Hennepin County has yet to decide what it will do to comply with State Department restrictions related to security concerns.
Travel-loving Minnesotans may find fewer sites where they can apply for and renew passports as counties seek to comply with new State Department restrictions aimed at reducing identity theft.
While some metro area counties already have pared back or moved their passport offices to meet the Nov. 1 deadline, Hennepin County has yet to decide whether it will spend roughly $200,000 to make site changes — or stop offering passport services altogether.
Mark Chapin, head of Hennepin County’s taxpayer services, called the situation a “conundrum.” That’s partly because the State Department hasn’t been “real clear” on standards, he said Thursday.
Under the new rules, county employees who issue passports are forbidden to enter areas where birth and identification documents are ordered. That’s because of concerns that people seeking one type of document could gain access to personal information related to the others and use it for criminal purposes.
Chapin said employees authorized to take passport information aren’t even allowed access to the same paper used for applications for the other documents, nor can they walk behind the counter in the areas where applications are taken for ID cards.
Chapin and county commissioners discussed the status of Hennepin County’s passport services at an informal study session Thursday. Board members made no decisions, telling Chapin that they need more information about the potential cost of changes.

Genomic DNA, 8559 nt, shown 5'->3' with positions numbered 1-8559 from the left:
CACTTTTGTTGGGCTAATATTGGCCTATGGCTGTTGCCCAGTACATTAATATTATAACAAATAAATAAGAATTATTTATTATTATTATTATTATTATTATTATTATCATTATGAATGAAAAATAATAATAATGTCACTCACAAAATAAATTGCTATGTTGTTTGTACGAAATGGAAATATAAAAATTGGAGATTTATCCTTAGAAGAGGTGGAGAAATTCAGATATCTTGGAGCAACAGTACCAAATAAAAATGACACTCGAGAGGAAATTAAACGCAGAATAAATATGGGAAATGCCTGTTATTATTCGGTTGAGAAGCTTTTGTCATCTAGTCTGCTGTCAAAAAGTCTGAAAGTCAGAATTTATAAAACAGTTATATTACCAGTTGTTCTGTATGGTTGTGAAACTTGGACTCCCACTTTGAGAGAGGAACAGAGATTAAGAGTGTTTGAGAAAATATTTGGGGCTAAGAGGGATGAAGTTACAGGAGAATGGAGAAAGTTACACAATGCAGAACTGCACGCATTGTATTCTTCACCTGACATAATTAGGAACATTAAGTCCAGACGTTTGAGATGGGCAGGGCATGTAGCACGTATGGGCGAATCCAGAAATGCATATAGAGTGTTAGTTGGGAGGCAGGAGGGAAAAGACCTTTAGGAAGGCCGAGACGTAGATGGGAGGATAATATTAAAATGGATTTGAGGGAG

Fewer sites in Hennepin County
Hennepin County used to take passport applications at the Government Center in downtown Minneapolis.
But in an early sign of the State Department’s clampdown, the federal agency shut down that site last fall, citing security deficiencies.
When Chapin sought an explanation and a second chance, the State Department responded with a letter saying it would not “reactive” the Government Center in part because of 18 “acceptance facilities” nearby, according to the letter from April. (Chapin disputes that list’s accuracy.)
The county still takes passport applications at its Southdale, Ridgedale, Brookdale and Maple Grove service centers. In addition to passports, those centers take applications and/or process and issue more than three dozen types of documents and applications, from marriage and liquor licenses to fireworks permits and vehicle license tabs.
Any counties that want to continue issuing passports must reconsider or reconfigure such arrangements, the State Department says.
Other counties adjust
In Anoka County, officials will stop taking passport applications at the service center in Ramsey, according to spokeswoman Martha Weaver. But the county altered its Blaine service center to comply with the federal rules and will continue to take applications there.
Dakota and Ramsey counties also have made adjustments to comply.
Kathy Jensen, director of Dakota County’s service and license centers, said it made changes in April. Passport applications are now taken at service centers in Hastings and Apple Valley, but not in West St. Paul, which still processes birth and death certificates. The Apple Valley center handles only passports now, not birth and death certificates. Hastings still takes both identification and passport applications.
In Ramsey County, passport applications are taken in a building different from the one where birth and death certificate copy requests are made through the county’s Health Department. Jeffrey Schmitz, Ramsey County’s passport facility manager, said the passport center has been at the Plato Boulevard building since July 2011 — about the same time the State Department started tightening the rules on passport applications. “Every six months or so, a new rule comes out, making it more strict,” Schmitz said.
Hennepin County Board Chairman Mike Opat said he’s concerned about spending an estimated $200,000 to set up the physical barriers needed to keep taking passport applications at three sites.
“What’s the long-term future?” he asked. “Are they going to allow anyone other than the Post Office or the federal government to issue them? At some point, are they just going to say, ‘nobody but the Post Office’?”